Italian futurism visualized diverse types of motion, which had been rooted in pervasive kinetic and vehicular forces generated during a period of dramatic modernization in the early twentieth century. Yet, as David Mather's sweeping intellectual and art historical scholarship demonstrates, it was the camera-not the engine-that proved to be the primary invention against which many futurist ideas and practices were measured.
Overturning several misconceptions about Italian futurism's interest in the disruptive and destructive effects of technology, Futurist Conditions provides a refreshing update to the historical narrative by arguing that the formal and conceptual approaches by futurist visual artists reoriented the possibly dehumanizing effects of mechanized imagery toward more humanizing, spiritual aims. Through its sustained analysis of the artworks and writings of Umberto Boccioni, Giacomo Balla, and the Bragaglia brothers, dating to the first decade after the movement's founding in 1909, Mather's account of their obsession with kinetic motion pivots around a 1913 debate on the place and relative import of photography among traditional artistic mediums-a debate culminating in the expulsion of the Bragaglias, but one that also prompted a range of productive responses by other futurist artists to world-changing social, political, and economic conditions.
Publisher: Bloomsbury Publishing PLC
Number of pages: 240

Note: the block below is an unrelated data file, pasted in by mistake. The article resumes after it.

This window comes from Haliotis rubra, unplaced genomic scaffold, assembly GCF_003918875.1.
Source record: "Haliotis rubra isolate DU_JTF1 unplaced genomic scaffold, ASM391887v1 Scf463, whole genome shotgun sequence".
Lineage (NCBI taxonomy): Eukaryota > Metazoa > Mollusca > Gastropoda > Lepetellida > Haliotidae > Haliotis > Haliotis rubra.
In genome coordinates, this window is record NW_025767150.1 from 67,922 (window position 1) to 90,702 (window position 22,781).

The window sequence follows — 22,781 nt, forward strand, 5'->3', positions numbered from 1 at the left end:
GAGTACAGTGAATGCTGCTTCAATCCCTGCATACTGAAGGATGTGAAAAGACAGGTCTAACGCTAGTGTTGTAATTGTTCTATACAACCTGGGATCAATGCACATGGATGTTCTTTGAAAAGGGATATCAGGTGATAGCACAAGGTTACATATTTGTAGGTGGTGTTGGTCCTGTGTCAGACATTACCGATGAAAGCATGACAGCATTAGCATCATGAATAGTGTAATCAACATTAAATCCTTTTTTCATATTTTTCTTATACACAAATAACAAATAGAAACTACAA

Weight: 560 g
Dimensions: 234 x 156 mm
David Mather's Futurist Conditions is an essential contribution to the study of Italian Futurism. Replacing the machine with the camera and temporal contingency as central themes, Mather produces highly original new readings of well-known Futurist works, including Boccioni's Unique Forms. * Linda Dalrymple Henderson, David Bruton, Jr. Centennial Professor in Art History, The University of Texas at Austin, USA *
Offering a fresh perspective on Italian futurism, David Mather argues that critics have overplayed the movement's reputed interest in the destructive effects of technology. It was through the camera that futurists turned towards more spiritual aims. Utilizing Giacomo Balla and Umberto Boccioni as exemplars, Mather imaginatively rethinks their inventions through the lens of photography. * Nancy Perloff, Curator, Modern & Contemporary Collections, Getty Research Institute, USA *
With exceptional care and concern, David Mather offers us a brilliant yet moving eulogy for modern art by revealing the violent creativity of a future fixated on the past and the deep wrinkles connecting art and technology with authoritarianism and reactionary politics. * Jimena Canales, author of A Tenth of a Second: A History (2009) and others *